Saturday, March 5, 2016

Another one down

I wrote a beautiful long post this morning and with a swipe of the finger, I managed to delete it before publishing. Hmmmm… So I'll try to recreate it knowing it's never as good the second time around. 

I finished a skein of milk chocolate brown silk that I started a couple of years ago. 
In the process of the plying, I learned something new. 

While looking for a video to help a friend of mine with her new spinning wheel, I found one by Tim from New Voyager Trading who distributes Kromski spinning wheels. In the video, he makes the point that when you spin with a Z twist, you use the brake band strung from right to left. That's how they come. 
However, his point was that when you have spun your singles with Z twist, you ply using an S twist. For this, reversing the direction of the break band, stringing it from left to right makes the scotch tension much more efficient. 
You can see that I've strung the cord over the mother of all, then through the left hook and over the bobbin to the right-side hook. I'd never thought about it befor but it makes sense. It uses the action of the spring and improves the draw in while plying. 

It was like a Festivus miracle!  It made a real difference. I do have a project in mind for this yarn, which I'll share more about later. 

Wednesday, March 2, 2016

Beading Your Purse

The other night I was looking for something in my home office and found this little beaded coin purse that I'd made about 10 years ago.
After posting it on Facebook, I had a request for the pattern.  It's a really basic beaded purse pattern that you can adapt to fit whatever size purse frame you have.  These purse frames can usually be found at chain craft stores, although you can also find them online.

You can also find kits to made this type of coin purse at some craft and/or knitting stores or online but it's just as easy to buy a spool of perle cotton and some strands of pre-strung seed beads.

So here's how I made mine.  This is a "down and dirty" pattern, written out from looking at my purse. Make, do, change to your heart's content and to fit your own purse frame.  And, most of all, enjoy!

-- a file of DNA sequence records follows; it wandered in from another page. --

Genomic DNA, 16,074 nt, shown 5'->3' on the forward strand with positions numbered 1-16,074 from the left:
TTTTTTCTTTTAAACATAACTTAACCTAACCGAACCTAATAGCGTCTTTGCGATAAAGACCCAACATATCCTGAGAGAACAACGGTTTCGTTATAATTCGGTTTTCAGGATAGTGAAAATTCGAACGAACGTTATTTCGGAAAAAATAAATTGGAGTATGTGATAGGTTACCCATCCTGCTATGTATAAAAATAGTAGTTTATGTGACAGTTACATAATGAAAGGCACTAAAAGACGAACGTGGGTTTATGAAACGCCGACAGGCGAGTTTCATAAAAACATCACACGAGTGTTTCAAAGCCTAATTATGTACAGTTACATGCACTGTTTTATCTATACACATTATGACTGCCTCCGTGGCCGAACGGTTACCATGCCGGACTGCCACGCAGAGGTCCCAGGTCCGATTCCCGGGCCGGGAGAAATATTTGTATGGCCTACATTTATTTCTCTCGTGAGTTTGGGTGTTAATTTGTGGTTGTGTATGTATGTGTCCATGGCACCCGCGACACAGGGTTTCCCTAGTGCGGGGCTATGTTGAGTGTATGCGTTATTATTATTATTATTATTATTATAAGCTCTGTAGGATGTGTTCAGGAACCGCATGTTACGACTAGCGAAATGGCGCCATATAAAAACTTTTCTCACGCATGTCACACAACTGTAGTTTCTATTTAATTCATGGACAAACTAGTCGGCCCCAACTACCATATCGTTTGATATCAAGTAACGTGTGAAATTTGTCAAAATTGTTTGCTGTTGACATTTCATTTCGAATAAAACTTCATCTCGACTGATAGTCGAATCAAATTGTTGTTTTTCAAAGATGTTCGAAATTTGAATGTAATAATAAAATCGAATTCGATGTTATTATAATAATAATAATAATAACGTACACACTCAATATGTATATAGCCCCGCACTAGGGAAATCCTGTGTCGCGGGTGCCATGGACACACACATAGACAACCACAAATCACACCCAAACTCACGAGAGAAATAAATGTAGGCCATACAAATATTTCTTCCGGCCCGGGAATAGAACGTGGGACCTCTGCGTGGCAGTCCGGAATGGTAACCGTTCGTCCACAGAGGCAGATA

Beaded Coin Purse
  • Size 8 perlé cotton (with beads loaded – load as many beads as you can manage since you’ll have to cut the thread to load another set of beads and then make a join.)
  • Size 10 or 11 seed beads (pre-strung strands of bead make it easy to transfer the beads onto the perlé cotton.  You’ll use approximately 3,000 beads. The easiest way to transfer the seed beads to the perlé cotton is to make a loop at the end of the sewing thread holding the beads and rest the end of the perlé cotton through the loop.  This will allow you to slide the beads from the sewing thread onto the perlé cotton.)
  • Size 0 or 1 knitting needles
  • Lining material
  • Purse frame

Piece is worked flat and then stitched together when attached to the purse frame.  This may not be the best project for working on the move. 

For the smaller coin purse frame, I cast on 28 stitches. Knit 2 rows without beads.  This will give you an edge to attach to the purse frame.

Basic row: K2, *slip 1 bead, K3* (repeat across to last 2 stitches), K2

Every row will be knit in this manner, the only difference being the number of beads you slip.

Work the basic row 2 times slipping 1 bead.
Work the basic row 4 times slipping 2 beads.
Work the basic row 4 times slipping 3 beads.
Work the basic row 90 times slipping 4 beads.
Work the basic row 4 times slipping 3 beads.
Work the basic row 4 times slipping 2 beads.
Work the basic row 2 times slipping 1 beads.

Knit 2 rows.  Bind off.

Using the lining material, cut a piece a little larger than the purse.  Shape the ends to match the curve of the purse frame.  Sew the lining, making sure to leave enough of the side open to accommodate the purse frame. 

Sew the sides of the knitted purse together, leaving enough of the side open to accommodate the purse frame.

With the wrong side of the lining facing the wrong side of the knitted purse, fold in the lining to hide the edge of the material and stitch the pieces together.

Attach the purse and lining to the purse frame, making sure there is room for the frame to open and close.

Tuesday, March 1, 2016

Antique Spinning Wheels

I get asked by new spinners or those who would like to learn to spin and are looking for a wheel that is affordable whether they should buy a used or antique spinning wheel.  To be honest, my answer 99.9% of the time is no.  Even for more experienced spinners, my answer would be a very reluctant maybe (with a lot of grimacing and shrugging of shoulders).  The vast majority of the used/antique wheels are not functional.  I came across this video by the always wonderful Abby Franquemont where she discusses what specifically to look for when considering a wheel you might find on the internet or in an antique shop.

I particularly like her comment near the end that if you're shopping for your first wheel or your only wheel, you should go for one that is a "newer" used wheel, i.e. one that is still being manufactured so you can easily get any missing parts, and that you should buy it from a spinner who can assure you that it is in working order.

So, thanks Abby for making your video so I don't have to and providing a practical guide for this important question.

I can't tell you how many people I've talked to who have dreamed of learning to spin only to waste their money on a wheel that isn't functional.  This is to keep you from being such a person.  I know you don't have money to waste because you need to buy fiber to spin!